Often some development after a photograph leaves the camera is necessary. Photoshop is the traditionally accepted way to go about it. Most of the time I may put on a little of the Curve and perhaps some contrast or saturation, that sort of thing, and there is the final product. It’s all much the way it came out of the camera. Taking all the color out is more laborious. I am not certain how other photographers get to their black and white versions, but for me the process goes through either Calculations or Channel Mixer from my never updated Photoshop CS. Mostly Channel Mixer is my preferred tool. Lately though I have explored Calculations in a serious manner. The reason is that in one photographer’s advise Calculations is always the way to go far superior to my preference. So I decided to check this out. The results show in recent black and white (BW) entries to this blog and to my BW Flickr uploads (all approached through Calculations). Of course, as a rule, mostly one tries to translate colors into tonal values where the degree of greyness suggests a color. In my experience Calculations take a lot of additional tweaking to get the natural look with the desired detail in the right places. Calculations however is a natural to brilliant dramatic impact.
Being sweet on BW, many of my images have a BW alter ego and to get to the BW I tend to use good old Channel Mixer more often than Calculations (in the olden days I preferred Kodak Tri X to the smooth deep of Ilford film – is this my dilemma?).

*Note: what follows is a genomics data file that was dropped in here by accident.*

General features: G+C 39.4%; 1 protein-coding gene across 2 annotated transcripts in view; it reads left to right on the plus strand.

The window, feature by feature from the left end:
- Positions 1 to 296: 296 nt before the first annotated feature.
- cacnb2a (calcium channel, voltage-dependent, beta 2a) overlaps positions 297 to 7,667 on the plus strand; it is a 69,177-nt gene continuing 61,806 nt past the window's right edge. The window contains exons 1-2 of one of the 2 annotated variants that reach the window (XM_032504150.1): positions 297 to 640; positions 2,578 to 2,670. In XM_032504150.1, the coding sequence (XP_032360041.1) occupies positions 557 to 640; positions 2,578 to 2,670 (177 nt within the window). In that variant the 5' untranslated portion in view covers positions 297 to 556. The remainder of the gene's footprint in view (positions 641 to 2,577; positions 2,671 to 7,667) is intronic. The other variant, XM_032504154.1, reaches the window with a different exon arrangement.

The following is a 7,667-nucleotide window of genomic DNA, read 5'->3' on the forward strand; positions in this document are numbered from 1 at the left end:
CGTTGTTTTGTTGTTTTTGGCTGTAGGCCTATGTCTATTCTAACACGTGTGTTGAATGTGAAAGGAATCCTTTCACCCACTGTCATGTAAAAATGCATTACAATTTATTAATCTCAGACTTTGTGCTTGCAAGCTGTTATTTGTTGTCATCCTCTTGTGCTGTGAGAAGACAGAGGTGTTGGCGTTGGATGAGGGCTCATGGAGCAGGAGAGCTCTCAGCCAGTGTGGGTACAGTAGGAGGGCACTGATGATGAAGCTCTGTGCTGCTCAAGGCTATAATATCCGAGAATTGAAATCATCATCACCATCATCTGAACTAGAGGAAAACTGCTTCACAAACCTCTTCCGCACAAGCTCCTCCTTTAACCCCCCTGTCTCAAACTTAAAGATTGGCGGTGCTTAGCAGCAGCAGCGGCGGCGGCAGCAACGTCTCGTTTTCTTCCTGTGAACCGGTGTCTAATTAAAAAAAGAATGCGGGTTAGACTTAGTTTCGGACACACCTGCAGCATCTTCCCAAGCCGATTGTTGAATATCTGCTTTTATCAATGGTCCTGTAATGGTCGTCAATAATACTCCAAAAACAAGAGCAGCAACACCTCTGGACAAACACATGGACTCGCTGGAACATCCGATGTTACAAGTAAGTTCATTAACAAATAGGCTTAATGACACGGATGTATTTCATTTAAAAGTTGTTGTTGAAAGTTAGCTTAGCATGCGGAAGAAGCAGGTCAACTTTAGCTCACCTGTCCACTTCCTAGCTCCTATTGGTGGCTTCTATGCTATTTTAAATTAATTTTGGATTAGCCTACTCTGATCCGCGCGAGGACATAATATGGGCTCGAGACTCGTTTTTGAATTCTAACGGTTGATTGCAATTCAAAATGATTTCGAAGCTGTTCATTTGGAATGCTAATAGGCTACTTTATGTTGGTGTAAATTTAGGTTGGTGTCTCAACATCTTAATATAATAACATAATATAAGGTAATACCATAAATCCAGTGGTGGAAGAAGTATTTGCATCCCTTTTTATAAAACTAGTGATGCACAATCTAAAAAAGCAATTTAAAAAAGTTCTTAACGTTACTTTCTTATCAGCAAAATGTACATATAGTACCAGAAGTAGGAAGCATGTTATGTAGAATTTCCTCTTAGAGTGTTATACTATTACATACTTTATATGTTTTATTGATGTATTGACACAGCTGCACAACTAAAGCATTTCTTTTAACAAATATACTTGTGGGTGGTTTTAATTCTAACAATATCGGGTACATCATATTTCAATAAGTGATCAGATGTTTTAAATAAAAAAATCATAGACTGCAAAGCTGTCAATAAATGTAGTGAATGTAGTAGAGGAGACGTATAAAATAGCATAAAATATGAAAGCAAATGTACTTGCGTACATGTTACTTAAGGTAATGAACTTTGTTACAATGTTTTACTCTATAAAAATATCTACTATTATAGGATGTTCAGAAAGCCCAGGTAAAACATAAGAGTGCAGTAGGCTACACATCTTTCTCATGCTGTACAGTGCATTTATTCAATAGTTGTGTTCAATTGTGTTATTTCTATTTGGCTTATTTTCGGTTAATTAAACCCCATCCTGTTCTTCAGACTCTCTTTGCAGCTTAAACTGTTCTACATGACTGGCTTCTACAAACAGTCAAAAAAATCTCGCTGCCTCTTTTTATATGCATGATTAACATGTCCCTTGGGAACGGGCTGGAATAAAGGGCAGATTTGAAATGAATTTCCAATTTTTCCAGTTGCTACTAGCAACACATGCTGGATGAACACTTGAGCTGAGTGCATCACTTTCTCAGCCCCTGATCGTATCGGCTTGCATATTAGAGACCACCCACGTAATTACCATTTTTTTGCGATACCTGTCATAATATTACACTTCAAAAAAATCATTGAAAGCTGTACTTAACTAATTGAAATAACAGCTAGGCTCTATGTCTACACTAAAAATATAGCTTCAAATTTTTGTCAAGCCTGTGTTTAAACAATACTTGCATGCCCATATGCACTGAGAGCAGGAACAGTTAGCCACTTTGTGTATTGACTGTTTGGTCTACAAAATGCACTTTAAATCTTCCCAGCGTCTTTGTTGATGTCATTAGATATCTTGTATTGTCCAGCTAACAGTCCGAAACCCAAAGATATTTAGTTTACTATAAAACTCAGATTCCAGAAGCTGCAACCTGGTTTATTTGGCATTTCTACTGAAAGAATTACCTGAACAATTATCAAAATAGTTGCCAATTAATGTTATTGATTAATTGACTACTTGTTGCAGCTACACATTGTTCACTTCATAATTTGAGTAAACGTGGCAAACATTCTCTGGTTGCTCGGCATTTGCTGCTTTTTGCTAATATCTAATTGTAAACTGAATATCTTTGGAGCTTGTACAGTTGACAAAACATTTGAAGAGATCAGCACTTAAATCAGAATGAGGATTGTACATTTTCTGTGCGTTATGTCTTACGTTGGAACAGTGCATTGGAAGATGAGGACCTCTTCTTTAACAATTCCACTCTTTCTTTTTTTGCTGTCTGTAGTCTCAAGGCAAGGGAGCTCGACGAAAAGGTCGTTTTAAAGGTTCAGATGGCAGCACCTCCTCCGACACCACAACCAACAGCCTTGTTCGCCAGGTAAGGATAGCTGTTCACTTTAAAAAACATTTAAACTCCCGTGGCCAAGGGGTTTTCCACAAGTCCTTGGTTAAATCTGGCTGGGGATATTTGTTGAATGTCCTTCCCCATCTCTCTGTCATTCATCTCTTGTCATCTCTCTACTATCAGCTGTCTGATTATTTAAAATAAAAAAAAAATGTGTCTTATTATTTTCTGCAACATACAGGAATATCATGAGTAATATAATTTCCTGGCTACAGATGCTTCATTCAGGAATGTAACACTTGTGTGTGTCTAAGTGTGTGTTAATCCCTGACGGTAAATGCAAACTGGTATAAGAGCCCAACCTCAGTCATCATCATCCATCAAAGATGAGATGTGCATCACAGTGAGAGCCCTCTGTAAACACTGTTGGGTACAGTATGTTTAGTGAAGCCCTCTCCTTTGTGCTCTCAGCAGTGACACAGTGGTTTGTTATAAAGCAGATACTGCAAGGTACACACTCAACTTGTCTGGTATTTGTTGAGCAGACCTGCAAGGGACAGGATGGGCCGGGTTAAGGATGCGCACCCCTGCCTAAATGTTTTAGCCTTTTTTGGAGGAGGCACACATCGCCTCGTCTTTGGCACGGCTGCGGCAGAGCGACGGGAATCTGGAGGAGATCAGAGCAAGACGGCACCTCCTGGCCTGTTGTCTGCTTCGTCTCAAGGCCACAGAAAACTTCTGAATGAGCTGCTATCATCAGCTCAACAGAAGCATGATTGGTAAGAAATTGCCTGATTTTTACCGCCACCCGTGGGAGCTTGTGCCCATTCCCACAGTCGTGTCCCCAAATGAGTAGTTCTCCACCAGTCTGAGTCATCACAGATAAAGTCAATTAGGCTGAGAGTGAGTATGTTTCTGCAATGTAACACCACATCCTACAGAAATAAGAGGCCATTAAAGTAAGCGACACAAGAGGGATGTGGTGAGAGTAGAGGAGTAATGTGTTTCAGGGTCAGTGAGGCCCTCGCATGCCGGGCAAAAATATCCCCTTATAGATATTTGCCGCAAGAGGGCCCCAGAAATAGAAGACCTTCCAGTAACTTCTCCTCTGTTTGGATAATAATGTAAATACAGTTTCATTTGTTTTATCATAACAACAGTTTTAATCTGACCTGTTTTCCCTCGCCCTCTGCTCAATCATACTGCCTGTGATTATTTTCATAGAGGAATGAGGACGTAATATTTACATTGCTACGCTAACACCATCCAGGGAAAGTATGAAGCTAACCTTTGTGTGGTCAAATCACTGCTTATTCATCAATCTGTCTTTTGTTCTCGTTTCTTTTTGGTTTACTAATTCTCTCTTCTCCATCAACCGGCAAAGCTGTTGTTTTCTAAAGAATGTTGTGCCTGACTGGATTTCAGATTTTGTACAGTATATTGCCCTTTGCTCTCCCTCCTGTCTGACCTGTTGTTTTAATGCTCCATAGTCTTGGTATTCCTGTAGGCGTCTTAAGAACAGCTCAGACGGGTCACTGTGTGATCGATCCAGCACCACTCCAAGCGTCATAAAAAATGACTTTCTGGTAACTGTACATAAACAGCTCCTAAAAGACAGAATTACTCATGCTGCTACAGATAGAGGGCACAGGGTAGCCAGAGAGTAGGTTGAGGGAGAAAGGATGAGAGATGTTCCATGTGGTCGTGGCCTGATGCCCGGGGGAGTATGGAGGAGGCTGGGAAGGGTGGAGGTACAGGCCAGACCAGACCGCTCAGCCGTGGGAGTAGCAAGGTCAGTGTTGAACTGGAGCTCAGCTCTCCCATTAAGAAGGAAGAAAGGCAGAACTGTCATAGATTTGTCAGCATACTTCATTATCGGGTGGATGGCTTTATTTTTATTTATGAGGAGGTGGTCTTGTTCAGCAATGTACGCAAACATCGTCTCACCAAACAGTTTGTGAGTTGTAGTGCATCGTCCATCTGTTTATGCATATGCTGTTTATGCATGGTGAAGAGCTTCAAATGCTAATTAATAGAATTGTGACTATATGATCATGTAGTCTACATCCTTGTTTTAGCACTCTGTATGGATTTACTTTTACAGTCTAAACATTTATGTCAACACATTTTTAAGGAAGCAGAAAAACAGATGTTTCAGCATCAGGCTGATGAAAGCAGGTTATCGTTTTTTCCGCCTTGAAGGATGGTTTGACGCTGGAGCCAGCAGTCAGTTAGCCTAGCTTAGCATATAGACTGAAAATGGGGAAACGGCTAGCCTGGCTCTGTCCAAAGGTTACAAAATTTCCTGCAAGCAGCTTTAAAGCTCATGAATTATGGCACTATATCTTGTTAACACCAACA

Meanwhile, realizing that more modern programs than mine are the norm, I often wonder how others go about producing their beautiful BWs
Here is a series to illustrate this black and white tale starting with the original:
Calculations tweaked with a little more lightning and contrast:
and Channel Mixer unadulterated (except for some high and low lights through Color Balance).
Coming from the age of darkrooms and being, probably, the only photographer who very much disliked working in the darkroom but loved what might come out of it, I have said yes to digital right from day one. Nevertheless often the stuff that comes from print film has a beauty all its own. It is somewhat comparable to the difference between the nearly perfect sound of today’s musical recordings and the beauty of vinyl and hi fi of not that long ago. Bringing out some of that old timbre into our modern way of producing images tends to be my challenge.